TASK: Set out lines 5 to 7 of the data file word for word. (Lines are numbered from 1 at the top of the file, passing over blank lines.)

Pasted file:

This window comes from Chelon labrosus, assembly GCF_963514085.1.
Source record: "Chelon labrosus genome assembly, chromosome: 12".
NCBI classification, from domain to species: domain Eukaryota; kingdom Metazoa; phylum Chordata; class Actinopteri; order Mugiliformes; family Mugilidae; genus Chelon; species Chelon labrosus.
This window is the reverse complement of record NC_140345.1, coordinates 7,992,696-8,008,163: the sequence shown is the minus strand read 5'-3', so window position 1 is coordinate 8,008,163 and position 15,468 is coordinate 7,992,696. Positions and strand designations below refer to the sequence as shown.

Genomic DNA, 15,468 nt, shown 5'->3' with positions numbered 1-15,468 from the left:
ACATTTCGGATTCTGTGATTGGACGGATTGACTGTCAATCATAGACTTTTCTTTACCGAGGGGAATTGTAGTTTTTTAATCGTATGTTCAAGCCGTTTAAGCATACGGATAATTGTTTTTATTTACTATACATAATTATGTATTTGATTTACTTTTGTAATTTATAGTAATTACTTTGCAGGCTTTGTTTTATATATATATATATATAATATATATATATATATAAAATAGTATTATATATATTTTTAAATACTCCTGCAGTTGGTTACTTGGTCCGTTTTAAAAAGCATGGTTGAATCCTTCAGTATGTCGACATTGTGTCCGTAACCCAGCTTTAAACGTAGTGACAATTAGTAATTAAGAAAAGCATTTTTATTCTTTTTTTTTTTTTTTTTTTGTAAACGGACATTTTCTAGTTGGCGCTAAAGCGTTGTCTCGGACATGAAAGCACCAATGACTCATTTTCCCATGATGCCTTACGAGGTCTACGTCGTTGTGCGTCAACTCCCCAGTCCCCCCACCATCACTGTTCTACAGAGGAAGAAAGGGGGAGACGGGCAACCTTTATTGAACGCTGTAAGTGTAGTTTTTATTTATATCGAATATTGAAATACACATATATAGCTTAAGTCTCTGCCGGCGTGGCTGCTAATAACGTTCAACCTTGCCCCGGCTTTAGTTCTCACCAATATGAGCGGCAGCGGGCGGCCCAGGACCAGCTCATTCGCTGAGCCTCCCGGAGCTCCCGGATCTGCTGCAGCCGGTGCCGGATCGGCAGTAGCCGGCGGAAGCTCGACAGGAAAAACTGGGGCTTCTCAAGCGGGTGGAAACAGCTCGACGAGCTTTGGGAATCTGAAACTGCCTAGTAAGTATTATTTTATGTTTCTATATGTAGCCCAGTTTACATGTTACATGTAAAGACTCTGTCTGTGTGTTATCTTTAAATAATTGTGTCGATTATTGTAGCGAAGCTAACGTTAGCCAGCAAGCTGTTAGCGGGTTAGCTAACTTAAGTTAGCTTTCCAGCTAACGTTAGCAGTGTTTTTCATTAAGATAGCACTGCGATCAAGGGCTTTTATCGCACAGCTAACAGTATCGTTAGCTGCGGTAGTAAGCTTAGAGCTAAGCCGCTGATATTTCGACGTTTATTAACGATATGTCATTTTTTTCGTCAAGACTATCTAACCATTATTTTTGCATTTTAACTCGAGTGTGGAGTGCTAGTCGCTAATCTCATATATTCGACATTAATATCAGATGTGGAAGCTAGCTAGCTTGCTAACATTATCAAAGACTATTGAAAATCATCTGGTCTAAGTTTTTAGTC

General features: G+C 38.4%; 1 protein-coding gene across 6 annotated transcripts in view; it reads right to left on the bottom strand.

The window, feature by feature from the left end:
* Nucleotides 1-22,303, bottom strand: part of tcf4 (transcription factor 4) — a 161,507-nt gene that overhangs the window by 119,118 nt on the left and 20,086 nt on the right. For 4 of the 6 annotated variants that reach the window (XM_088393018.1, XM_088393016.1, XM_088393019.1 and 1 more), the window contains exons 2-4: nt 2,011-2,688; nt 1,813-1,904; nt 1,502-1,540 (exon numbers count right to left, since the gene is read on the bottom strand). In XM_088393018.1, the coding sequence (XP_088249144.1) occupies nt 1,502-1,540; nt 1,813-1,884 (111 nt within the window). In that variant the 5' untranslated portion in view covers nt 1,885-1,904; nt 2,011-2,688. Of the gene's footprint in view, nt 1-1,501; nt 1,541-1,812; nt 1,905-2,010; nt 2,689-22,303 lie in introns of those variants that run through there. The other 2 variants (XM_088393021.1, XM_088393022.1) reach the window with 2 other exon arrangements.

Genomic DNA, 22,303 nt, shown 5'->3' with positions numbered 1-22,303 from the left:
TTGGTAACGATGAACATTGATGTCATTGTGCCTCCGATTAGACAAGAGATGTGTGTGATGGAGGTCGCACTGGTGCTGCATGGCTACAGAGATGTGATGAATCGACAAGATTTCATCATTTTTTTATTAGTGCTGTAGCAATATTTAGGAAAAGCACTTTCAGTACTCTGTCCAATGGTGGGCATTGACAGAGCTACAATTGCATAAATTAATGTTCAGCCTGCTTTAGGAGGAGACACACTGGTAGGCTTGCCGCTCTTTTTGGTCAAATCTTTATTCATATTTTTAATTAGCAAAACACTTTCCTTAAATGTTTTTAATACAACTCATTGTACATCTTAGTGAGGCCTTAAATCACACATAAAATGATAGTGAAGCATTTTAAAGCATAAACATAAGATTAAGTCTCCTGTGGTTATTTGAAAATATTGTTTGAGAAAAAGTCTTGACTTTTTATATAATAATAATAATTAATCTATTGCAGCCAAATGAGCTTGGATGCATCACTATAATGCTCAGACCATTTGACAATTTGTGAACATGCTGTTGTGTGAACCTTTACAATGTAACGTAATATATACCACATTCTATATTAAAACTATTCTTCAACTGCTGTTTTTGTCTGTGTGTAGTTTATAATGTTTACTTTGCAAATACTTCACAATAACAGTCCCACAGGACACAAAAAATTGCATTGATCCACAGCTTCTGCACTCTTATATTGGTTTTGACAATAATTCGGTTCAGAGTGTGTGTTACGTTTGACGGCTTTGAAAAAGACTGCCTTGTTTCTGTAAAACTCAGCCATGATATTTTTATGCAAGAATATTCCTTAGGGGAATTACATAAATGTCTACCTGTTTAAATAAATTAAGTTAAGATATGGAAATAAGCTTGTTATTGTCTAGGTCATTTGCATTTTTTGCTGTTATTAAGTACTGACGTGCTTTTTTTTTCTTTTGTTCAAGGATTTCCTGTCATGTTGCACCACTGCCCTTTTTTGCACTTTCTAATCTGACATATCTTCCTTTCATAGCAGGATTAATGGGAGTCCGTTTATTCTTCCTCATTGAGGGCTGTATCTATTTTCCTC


Genomic DNA, 15,468 nt, shown 5'->3' with positions numbered 1-15,468 from the left:
ACATTTCGGATTCTGTGATTGGACGGATTGACTGTCAATCATAGACTTTTCTTTACCGAGGGGAATTGTAGTTTTTTAATCGTATGTTCAAGCCGTTTAAGCATACGGATAATTGTTTTTATTTACTATACATAATTATGTATTTGATTTACTTTTGTAATTTATAGTAATTACTTTGCAGGCTTTGTTTTATATATATATATATATAATATATATATATATATAAAATAGTATTATATATATTTTTAAATACTCCTGCAGTTGGTTACTTGGTCCGTTTTAAAAAGCATGGTTGAATCCTTCAGTATGTCGACATTGTGTCCGTAACCCAGCTTTAAACGTAGTGACAATTAGTAATTAAGAAAAGCATTTTTATTCTTTTTTTTTTTTTTTTTTTGTAAACGGACATTTTCTAGTTGGCGCTAAAGCGTTGTCTCGGACATGAAAGCACCAATGACTCATTTTCCCATGATGCCTTACGAGGTCTACGTCGTTGTGCGTCAACTCCCCAGTCCCCCCACCATCACTGTTCTACAGAGGAAGAAAGGGGGAGACGGGCAACCTTTATTGAACGCTGTAAGTGTAGTTTTTATTTATATCGAATATTGAAATACACATATATAGCTTAAGTCTCTGCCGGCGTGGCTGCTAATAACGTTCAACCTTGCCCCGGCTTTAGTTCTCACCAATATGAGCGGCAGCGGGCGGCCCAGGACCAGCTCATTCGCTGAGCCTCCCGGAGCTCCCGGATCTGCTGCAGCCGGTGCCGGATCGGCAGTAGCCGGCGGAAGCTCGACAGGAAAAACTGGGGCTTCTCAAGCGGGTGGAAACAGCTCGACGAGCTTTGGGAATCTGAAACTGCCTAGTAAGTATTATTTTATGTTTCTATATGTAGCCCAGTTTACATGTTACATGTAAAGACTCTGTCTGTGTGTTATCTTTAAATAATTGTGTCGATTATTGTAGCGAAGCTAACGTTAGCCAGCAAGCTGTTAGCGGGTTAGCTAACTTAAGTTAGCTTTCCAGCTAACGTTAGCAGTGTTTTTCATTAAGATAGCACTGCGATCAAGGGCTTTTATCGCACAGCTAACAGTATCGTTAGCTGCGGTAGTAAGCTTAGAGCTAAGCCGCTGATATTTCGACGTTTATTAACGATATGTCATTTTTTTCGTCAAGACTATCTAACCATTATTTTTGCATTTTAACTCGAGTGTGGAGTGCTAGTCGCTAATCTCATATATTCGACATTAATATCAGATGTGGAAGCTAGCTAGCTTGCTAACATTATCAAAGACTATTGAAAATCATCTGGTCTAAGTTTTTAGTC

General features: G+C 38.4%; 1 protein-coding gene across 6 annotated transcripts in view; it reads right to left on the bottom strand.